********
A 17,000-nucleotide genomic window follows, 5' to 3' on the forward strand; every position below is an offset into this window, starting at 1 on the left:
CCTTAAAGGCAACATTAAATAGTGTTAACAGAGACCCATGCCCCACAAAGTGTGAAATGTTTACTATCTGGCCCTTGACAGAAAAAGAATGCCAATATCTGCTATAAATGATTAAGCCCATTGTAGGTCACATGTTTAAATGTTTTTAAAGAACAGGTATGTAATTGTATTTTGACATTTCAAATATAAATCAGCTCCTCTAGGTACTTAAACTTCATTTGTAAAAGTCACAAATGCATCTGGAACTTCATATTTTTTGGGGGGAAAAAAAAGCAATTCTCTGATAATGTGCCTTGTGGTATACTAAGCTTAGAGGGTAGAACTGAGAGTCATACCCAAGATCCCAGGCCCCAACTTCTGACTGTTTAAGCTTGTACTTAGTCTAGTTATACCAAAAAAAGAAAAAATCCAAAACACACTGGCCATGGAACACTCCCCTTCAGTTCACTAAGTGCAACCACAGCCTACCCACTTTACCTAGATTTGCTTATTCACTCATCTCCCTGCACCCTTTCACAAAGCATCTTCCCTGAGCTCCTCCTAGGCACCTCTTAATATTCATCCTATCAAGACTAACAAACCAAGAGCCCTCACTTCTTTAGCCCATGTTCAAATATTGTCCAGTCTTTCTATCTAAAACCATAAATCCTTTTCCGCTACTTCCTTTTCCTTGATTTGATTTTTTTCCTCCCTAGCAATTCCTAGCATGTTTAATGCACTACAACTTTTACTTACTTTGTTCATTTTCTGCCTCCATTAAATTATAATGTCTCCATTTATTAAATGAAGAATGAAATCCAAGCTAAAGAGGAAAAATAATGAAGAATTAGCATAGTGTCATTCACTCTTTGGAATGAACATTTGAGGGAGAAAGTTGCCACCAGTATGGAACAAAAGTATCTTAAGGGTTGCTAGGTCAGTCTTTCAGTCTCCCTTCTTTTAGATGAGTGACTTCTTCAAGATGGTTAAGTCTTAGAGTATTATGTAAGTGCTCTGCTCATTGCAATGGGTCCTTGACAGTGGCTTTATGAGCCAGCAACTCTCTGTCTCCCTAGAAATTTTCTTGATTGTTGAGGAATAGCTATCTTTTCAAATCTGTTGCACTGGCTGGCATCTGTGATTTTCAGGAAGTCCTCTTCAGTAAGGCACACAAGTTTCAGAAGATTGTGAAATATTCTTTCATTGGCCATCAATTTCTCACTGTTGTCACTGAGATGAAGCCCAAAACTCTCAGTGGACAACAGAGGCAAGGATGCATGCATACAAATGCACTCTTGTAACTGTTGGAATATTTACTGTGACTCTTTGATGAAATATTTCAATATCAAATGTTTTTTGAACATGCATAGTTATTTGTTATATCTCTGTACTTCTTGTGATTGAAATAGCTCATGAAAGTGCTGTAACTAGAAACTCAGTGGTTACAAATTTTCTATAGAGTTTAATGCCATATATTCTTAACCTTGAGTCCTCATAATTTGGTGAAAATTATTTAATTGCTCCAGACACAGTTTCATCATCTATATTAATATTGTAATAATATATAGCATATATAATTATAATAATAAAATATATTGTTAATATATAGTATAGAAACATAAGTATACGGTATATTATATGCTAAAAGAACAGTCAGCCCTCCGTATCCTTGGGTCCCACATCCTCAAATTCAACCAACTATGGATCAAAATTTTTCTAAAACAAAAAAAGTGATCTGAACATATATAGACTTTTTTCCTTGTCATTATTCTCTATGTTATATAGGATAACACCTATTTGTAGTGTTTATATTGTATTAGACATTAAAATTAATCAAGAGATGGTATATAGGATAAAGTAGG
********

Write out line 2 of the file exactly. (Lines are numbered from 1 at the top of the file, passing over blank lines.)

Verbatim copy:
CCTTAAAGGCAACATTAAATAGTGTTAACAGAGACCCATGCCCCACAAAGTGTGAAATGTTTACTATCTGGCCCTTGACAGAAAAAGAATGCCAATATCTGCTATAAATGATTAAGCCCATTGTAGGTCACATGTTTAAATGTTTTTAAAGAACAGGTATGTAATTGTATTTTGACATTTCAAATATAAATCAGCTCCTCTAGGTACTTAAACTTCATTTGTAAAAGTCACAAATGCATCTGGAACTTCATATTTTTTGGGGGGAAAAAAAAGCAATTCTCTGATAATGTGCCTTGTGGTATACTAAGCTTAGAGGGTAGAACTGAGAGTCATACCCAAGATCCCAGGCCCCAACTTCTGACTGTTTAAGCTTGTACTTAGTCTAGTTATACCAAAAAAAGAAAAAATCCAAAACACACTGGCCATGGAACACTCCCCTTCAGTTCACTAAGTGCAACCACAGCCTACCCACTTTACCTAGATTTGCTTATTCACTCATCTCCCTGCACCCTTTCACAAAGCATCTTCCCTGAGCTCCTCCTAGGCACCTCTTAATATTCATCCTATCAAGACTAACAAACCAAGAGCCCTCACTTCTTTAGCCCATGTTCAAATATTGTCCAGTCTTTCTATCTAAAACCATAAATCCTTTTCCGCTACTTCCTTTTCCTTGATTTGATTTTTTTCCTCCCTAGCAATTCCTAGCATGTTTAATGCACTACAACTTTTACTTACTTTGTTCATTTTCTGCCTCCATTAAATTATAATGTCTCCATTTATTAAATGAAGAATGAAATCCAAGCTAAAGAGGAAAAATAATGAAGAATTAGCATAGTGTCATTCACTCTTTGGAATGAACATTTGAGGGAGAAAGTTGCCACCAGTATGGAACAAAAGTATCTTAAGGGTTGCTAGGTCAGTCTTTCAGTCTCCCTTCTTTTAGATGAGTGACTTCTTCAAGATGGTTAAGTCTTAGAGTATTATGTAAGTGCTCTGCTCATTGCAATGGGTCCTTGACAGTGGCTTTATGAGCCAGCAACTCTCTGTCTCCCTAGAAATTTTCTTGATTGTTGAGGAATAGCTATCTTTTCAAATCTGTTGCACTGGCTGGCATCTGTGATTTTCAGGAAGTCCTCTTCAGTAAGGCACACAAGTTTCAGAAGATTGTGAAATATTCTTTCATTGGCCATCAATTTCTCACTGTTGTCACTGAGATGAAGCCCAAAACTCTCAGTGGACAACAGAGGCAAGGATGCATGCATACAAATGCACTCTTGTAACTGTTGGAATATTTACTGTGACTCTTTGATGAAATATTTCAATATCAAATGTTTTTTGAACATGCATAGTTATTTGTTATATCTCTGTACTTCTTGTGATTGAAATAGCTCATGAAAGTGCTGTAACTAGAAACTCAGTGGTTACAAATTTTCTATAGAGTTTAATGCCATATATTCTTAACCTTGAGTCCTCATAATTTGGTGAAAATTATTTAATTGCTCCAGACACAGTTTCATCATCTATATTAATATTGTAATAATATATAGCATATATAATTATAATAATAAAATATATTGTTAATATATAGTATAGAAACATAAGTATACGGTATATTATATGCTAAAAGAACAGTCAGCCCTCCGTATCCTTGGGTCCCACATCCTCAAATTCAACCAACTATGGATCAAAATTTTTCTAAAACAAAAAAAGTGATCTGAACATATATAGACTTTTTTCCTTGTCATTATTCTCTATGTTATATAGGATAACACCTATTTGTAGTGTTTATATTGTATTAGACATTAAAATTAATCAAGAGATGGTATATAGGATAAAGTAGG